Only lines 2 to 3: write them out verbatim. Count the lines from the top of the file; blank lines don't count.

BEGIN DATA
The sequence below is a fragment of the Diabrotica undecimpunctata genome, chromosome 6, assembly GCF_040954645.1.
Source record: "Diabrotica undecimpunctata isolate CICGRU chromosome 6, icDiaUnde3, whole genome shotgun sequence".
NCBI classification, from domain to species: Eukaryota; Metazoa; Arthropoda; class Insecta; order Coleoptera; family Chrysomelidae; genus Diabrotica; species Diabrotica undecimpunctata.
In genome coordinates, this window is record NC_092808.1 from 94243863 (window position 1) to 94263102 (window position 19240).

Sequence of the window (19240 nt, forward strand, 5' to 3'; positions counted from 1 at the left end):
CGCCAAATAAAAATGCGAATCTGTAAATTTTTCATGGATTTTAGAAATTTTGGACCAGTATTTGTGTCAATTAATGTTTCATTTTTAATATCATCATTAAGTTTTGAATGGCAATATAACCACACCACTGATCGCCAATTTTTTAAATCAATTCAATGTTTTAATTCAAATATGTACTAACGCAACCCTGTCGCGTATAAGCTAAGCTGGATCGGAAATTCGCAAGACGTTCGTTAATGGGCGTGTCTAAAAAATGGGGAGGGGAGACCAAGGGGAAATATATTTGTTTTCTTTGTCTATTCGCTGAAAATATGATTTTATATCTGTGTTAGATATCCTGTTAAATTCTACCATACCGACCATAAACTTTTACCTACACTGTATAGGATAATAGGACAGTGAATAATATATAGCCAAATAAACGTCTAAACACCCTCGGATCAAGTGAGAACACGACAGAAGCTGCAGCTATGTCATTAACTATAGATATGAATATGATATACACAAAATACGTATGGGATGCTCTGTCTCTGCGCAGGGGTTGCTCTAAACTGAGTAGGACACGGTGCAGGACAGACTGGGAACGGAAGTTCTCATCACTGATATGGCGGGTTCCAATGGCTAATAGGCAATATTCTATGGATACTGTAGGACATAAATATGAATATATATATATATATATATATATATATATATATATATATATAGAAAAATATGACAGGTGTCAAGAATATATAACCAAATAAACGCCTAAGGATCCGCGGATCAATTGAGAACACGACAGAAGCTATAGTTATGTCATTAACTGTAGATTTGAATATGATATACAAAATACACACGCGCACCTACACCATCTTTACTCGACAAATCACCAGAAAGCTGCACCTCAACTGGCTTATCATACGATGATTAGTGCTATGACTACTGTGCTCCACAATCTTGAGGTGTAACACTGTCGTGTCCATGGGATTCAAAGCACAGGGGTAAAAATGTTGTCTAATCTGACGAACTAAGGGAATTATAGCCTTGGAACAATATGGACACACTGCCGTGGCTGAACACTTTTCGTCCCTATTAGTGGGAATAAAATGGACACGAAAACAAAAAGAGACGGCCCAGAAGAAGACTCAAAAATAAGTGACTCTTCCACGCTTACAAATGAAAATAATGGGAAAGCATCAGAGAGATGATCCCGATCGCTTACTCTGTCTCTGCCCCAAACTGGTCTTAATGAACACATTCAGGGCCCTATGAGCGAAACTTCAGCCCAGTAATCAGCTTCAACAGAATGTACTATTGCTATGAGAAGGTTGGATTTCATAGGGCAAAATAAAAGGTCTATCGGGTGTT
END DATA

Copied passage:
Source record: "Diabrotica undecimpunctata isolate CICGRU chromosome 6, icDiaUnde3, whole genome shotgun sequence".
NCBI classification, from domain to species: Eukaryota; Metazoa; Arthropoda; class Insecta; order Coleoptera; family Chrysomelidae; genus Diabrotica; species Diabrotica undecimpunctata.